There’s no doubt about it; advisers are under pressure to prove their worth. With so much focus on transparency, value for money and whole-of-market advice, advisers are constantly on the look-out for the best solutions for their clients.
A report by Deloitte earlier this year estimated that the value of platforms is to grow from around the £200bn mark to £600bn by 2018. However, to expect constant droves of advisers to turn to platforms as has been the recent trend may be a touch unrealistic. Many advisers have already moved a large part of their business onto platforms amid a boost in their popularity, so the number of new advisers available to do so going forwards will naturally slow.
Of course, there are some new initiatives such as non-advised sales using platform technology which are starting to gain some business, but the vast majority continues to be from advised sales.
As such, there’s more onus than ever on boosting assets under administration through business retention and attracting business from others, especially at a time when re-registration is becoming more widely acknowledged, better understood and crucially, easier to achieve.
Future growth in platform use will be guided by the quality of platform product offering. With more than 30 platforms currently available in the market, there is little doubt that the competition is stiff and platform providers will need to up their game if they wish to ensure that business comes their way.
Unsurprisingly, cost is right up there but it can be somewhat of a minefield to manoeuvre, with some platforms almost reverting back to the days of insurance company charges with a small charge here and a little charge there and everything starting to get lost in the small print. Advisers seeking to choose a platform should know exactly what level of involvement they want – are funds likely to be rebalanced regularly or switched to use capital gains tax allowance? This will certainly affect the charges levied by some platforms.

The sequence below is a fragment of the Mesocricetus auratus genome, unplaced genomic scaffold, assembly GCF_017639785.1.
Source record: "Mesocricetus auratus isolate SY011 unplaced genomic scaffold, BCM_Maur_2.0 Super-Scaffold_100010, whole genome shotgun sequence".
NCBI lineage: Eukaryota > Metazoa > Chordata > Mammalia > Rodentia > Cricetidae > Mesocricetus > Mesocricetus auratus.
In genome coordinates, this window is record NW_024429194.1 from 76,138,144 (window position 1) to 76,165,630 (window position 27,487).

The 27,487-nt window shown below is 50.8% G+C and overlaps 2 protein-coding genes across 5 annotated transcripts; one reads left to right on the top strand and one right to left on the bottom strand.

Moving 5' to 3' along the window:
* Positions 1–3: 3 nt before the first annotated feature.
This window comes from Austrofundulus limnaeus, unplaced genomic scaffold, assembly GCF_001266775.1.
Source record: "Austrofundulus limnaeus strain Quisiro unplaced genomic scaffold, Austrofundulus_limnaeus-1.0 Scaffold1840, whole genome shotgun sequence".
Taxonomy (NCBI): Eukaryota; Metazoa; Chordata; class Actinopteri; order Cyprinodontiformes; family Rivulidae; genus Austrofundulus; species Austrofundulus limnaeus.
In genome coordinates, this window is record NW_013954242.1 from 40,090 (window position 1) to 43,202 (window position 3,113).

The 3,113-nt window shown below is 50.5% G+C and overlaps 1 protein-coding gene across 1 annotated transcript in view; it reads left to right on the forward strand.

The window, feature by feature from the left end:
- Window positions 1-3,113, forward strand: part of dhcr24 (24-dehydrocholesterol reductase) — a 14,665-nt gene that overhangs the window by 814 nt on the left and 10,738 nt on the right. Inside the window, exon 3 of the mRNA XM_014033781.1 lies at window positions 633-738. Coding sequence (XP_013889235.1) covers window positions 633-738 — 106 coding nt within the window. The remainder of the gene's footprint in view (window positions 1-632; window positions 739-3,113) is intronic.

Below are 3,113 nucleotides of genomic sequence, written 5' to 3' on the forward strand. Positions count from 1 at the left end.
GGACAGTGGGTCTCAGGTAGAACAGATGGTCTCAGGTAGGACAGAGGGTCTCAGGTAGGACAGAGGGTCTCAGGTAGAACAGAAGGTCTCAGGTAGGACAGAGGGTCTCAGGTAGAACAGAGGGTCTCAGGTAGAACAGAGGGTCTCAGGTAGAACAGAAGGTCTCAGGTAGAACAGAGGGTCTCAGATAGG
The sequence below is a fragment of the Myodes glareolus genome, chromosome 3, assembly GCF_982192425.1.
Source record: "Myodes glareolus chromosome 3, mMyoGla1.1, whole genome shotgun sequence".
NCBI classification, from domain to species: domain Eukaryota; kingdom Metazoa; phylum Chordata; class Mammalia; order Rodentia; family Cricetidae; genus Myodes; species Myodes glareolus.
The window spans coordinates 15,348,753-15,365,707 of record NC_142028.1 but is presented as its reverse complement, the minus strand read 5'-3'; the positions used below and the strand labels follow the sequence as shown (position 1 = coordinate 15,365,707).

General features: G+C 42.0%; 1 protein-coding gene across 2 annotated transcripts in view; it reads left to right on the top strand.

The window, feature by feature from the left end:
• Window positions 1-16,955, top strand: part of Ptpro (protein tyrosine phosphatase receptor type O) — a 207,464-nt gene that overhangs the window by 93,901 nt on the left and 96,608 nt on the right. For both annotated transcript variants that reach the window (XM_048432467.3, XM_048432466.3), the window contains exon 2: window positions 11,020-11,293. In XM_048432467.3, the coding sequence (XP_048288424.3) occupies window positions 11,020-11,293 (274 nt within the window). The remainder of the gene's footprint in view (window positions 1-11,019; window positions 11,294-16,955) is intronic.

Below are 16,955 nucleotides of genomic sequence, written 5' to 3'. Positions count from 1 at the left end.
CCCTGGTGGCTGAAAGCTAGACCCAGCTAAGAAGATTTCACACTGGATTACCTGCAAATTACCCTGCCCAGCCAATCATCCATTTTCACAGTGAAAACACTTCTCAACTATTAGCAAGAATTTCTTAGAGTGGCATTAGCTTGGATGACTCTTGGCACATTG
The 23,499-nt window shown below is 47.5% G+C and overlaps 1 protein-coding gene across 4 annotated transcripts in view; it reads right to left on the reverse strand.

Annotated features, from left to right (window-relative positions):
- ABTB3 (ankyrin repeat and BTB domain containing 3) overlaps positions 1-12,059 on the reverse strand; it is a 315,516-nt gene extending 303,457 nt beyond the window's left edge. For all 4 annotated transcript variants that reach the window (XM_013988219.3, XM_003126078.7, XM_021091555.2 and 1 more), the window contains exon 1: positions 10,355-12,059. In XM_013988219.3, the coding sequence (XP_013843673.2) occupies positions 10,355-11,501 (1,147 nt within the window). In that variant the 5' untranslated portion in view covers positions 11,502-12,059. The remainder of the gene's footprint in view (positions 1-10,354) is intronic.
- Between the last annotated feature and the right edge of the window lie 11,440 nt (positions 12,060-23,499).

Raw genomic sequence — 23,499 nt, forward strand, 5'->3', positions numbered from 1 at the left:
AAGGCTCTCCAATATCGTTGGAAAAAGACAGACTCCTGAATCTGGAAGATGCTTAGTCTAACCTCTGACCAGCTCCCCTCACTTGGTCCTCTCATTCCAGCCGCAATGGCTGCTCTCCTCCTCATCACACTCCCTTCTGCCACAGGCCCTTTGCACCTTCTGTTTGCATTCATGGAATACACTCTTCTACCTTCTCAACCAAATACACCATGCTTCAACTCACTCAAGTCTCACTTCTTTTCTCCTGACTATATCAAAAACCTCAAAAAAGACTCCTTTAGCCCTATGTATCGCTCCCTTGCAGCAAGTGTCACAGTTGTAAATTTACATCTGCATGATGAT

In addition, advisers are undoubtedly on the lookout for technology and the ease of use. The basics have to be there, such as client valuations and various reports including capital gains trust and cash histories but some of the other “technology” in place is simply dressing up the fact that the adviser is doing the work that was previously performed by the platform itself.
There is a real division over the tools offered by all the different platforms and advisers will want to ensure they pick the right platform for their clients’ needs. Some platforms offer their own risk profiler and asset allocations which can influence the funds chosen, whereas there are others that have shied away from this and would prefer their advisers to use independent tools and research. Platforms looking for greater market share need to identify their target audience and know what they need to trump their competition.
Building up a solid reputation and demonstrating financial stability certainly helps to trump your competitors; advisers want to know that they are placing their business in safe hands and work with a provider they have confidence in.